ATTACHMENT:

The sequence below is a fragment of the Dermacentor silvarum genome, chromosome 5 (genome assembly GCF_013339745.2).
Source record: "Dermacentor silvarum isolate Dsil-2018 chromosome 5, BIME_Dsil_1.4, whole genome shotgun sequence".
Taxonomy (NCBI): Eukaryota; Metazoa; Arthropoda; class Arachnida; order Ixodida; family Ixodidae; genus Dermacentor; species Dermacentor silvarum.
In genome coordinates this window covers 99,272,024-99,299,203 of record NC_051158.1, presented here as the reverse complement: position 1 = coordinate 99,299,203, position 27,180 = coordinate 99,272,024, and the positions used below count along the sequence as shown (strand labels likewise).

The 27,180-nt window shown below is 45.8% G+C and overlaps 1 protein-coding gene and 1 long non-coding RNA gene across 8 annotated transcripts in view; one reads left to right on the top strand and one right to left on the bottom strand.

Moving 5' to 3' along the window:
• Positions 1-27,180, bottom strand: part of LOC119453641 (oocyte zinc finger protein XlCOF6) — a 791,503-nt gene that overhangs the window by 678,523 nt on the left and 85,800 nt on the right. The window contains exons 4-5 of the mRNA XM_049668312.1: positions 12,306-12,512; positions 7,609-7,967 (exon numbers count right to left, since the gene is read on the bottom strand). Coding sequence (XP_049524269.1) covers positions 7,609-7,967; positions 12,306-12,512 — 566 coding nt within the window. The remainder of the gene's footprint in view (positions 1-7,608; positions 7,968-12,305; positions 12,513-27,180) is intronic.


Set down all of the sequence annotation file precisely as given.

The sequence below is a fragment of the Dermacentor silvarum genome, chromosome 5 (genome assembly GCF_013339745.2).
Source record: "Dermacentor silvarum isolate Dsil-2018 chromosome 5, BIME_Dsil_1.4, whole genome shotgun sequence".
Taxonomy (NCBI): Eukaryota; Metazoa; Arthropoda; class Arachnida; order Ixodida; family Ixodidae; genus Dermacentor; species Dermacentor silvarum.
In genome coordinates this window covers 99,272,024-99,299,203 of record NC_051158.1, presented here as the reverse complement: position 1 = coordinate 99,299,203, position 27,180 = coordinate 99,272,024, and the positions used below count along the sequence as shown (strand labels likewise).

The 27,180-nt window shown below is 45.8% G+C and overlaps 1 protein-coding gene and 1 long non-coding RNA gene across 8 annotated transcripts in view; one reads left to right on the top strand and one right to left on the bottom strand.

Moving 5' to 3' along the window:
• Positions 1-27,180, bottom strand: part of LOC119453641 (oocyte zinc finger protein XlCOF6) — a 791,503-nt gene that overhangs the window by 678,523 nt on the left and 85,800 nt on the right. The window contains exons 4-5 of the mRNA XM_049668312.1: positions 12,306-12,512; positions 7,609-7,967 (exon numbers count right to left, since the gene is read on the bottom strand). Coding sequence (XP_049524269.1) covers positions 7,609-7,967; positions 12,306-12,512 — 566 coding nt within the window. The remainder of the gene's footprint in view (positions 1-7,608; positions 7,968-12,305; positions 12,513-27,180) is intronic.